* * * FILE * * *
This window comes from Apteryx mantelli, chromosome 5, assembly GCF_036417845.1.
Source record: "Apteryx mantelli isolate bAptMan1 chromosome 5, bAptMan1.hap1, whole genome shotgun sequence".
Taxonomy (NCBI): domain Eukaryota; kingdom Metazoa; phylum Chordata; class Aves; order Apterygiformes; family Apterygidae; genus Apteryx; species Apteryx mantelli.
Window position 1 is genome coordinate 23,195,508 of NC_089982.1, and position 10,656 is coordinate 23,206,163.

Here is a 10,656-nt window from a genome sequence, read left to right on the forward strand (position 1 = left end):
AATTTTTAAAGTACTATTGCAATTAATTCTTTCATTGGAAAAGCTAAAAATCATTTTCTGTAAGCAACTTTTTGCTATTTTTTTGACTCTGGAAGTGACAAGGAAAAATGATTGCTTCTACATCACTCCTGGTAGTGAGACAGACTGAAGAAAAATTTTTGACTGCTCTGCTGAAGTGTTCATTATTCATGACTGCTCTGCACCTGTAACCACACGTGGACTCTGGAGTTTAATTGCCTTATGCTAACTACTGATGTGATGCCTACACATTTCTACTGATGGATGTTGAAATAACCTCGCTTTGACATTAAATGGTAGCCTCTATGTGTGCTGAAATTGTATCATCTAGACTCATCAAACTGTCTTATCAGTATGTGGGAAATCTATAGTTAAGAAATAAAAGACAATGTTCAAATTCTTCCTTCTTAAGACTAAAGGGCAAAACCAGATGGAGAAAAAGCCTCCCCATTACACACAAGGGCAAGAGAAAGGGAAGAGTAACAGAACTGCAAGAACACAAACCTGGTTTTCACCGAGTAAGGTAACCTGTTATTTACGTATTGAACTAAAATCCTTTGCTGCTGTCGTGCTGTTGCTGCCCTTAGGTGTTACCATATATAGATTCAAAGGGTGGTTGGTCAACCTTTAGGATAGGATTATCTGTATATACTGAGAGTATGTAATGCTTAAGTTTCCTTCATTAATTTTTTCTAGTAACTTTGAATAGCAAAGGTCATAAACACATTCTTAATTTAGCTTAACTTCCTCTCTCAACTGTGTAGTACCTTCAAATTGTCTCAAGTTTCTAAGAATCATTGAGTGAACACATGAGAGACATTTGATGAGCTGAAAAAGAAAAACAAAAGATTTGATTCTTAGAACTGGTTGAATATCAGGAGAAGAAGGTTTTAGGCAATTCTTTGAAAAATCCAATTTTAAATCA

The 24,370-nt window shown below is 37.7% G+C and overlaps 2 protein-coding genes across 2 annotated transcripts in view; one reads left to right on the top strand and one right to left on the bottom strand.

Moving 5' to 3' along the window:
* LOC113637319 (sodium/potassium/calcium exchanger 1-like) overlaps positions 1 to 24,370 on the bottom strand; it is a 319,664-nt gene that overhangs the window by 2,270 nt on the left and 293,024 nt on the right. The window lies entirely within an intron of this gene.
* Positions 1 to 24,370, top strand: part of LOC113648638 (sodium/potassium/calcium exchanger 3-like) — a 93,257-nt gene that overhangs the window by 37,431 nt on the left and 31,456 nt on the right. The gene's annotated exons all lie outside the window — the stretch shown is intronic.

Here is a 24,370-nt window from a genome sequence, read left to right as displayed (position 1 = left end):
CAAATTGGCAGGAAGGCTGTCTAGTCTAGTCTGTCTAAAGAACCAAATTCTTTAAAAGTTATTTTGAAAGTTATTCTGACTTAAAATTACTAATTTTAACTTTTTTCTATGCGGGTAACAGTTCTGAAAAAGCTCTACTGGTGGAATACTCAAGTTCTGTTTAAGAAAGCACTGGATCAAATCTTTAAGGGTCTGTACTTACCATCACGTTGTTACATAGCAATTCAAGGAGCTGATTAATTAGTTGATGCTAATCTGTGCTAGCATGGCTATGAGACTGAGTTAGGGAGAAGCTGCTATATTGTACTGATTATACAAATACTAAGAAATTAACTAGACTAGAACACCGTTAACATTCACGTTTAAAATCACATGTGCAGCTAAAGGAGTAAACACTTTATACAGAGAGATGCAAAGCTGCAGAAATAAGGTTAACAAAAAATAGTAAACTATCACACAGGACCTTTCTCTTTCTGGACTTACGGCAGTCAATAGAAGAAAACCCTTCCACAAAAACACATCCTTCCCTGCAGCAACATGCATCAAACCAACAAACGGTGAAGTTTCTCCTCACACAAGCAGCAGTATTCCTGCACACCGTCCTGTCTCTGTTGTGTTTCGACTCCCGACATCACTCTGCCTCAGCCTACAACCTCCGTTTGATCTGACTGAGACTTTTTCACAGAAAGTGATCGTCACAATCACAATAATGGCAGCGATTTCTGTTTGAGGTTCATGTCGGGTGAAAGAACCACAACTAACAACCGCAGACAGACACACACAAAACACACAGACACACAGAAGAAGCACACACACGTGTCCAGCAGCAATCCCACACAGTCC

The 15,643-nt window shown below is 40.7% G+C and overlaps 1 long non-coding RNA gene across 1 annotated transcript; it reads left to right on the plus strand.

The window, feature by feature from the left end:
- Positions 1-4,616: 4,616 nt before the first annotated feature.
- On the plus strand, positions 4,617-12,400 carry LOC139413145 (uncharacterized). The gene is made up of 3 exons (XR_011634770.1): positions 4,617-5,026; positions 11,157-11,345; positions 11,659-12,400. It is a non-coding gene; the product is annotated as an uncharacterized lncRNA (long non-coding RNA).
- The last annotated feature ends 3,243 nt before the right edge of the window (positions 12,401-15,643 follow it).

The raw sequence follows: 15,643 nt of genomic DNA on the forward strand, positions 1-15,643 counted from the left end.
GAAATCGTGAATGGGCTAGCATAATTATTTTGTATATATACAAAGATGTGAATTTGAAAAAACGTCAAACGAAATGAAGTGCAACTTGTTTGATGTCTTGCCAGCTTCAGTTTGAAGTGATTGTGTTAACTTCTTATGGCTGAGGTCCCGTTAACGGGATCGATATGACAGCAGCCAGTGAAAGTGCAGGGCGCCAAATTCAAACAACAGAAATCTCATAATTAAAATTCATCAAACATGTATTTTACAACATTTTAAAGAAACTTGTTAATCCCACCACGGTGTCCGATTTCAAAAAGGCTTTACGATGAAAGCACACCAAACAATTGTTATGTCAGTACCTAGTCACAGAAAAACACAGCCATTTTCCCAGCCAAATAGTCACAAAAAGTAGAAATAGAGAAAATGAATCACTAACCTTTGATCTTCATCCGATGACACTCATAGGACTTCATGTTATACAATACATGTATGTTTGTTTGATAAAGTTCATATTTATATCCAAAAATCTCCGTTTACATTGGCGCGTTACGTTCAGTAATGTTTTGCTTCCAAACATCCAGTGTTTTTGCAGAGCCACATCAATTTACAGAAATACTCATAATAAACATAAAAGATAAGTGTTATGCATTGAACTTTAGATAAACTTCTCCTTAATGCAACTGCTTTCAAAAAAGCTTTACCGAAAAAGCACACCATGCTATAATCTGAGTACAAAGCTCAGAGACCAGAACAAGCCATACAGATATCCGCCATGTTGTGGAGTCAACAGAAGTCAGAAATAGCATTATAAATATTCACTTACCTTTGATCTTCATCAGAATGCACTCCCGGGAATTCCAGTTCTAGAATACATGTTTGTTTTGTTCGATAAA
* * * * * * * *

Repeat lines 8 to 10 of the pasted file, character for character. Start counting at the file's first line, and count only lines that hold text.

Moving 5' to 3' along the window:
* LOC113637319 (sodium/potassium/calcium exchanger 1-like) overlaps positions 1 to 24,370 on the bottom strand; it is a 319,664-nt gene that overhangs the window by 2,270 nt on the left and 293,024 nt on the right. The window lies entirely within an intron of this gene.
* Positions 1 to 24,370, top strand: part of LOC113648638 (sodium/potassium/calcium exchanger 3-like) — a 93,257-nt gene that overhangs the window by 37,431 nt on the left and 31,456 nt on the right. The gene's annotated exons all lie outside the window — the stretch shown is intronic.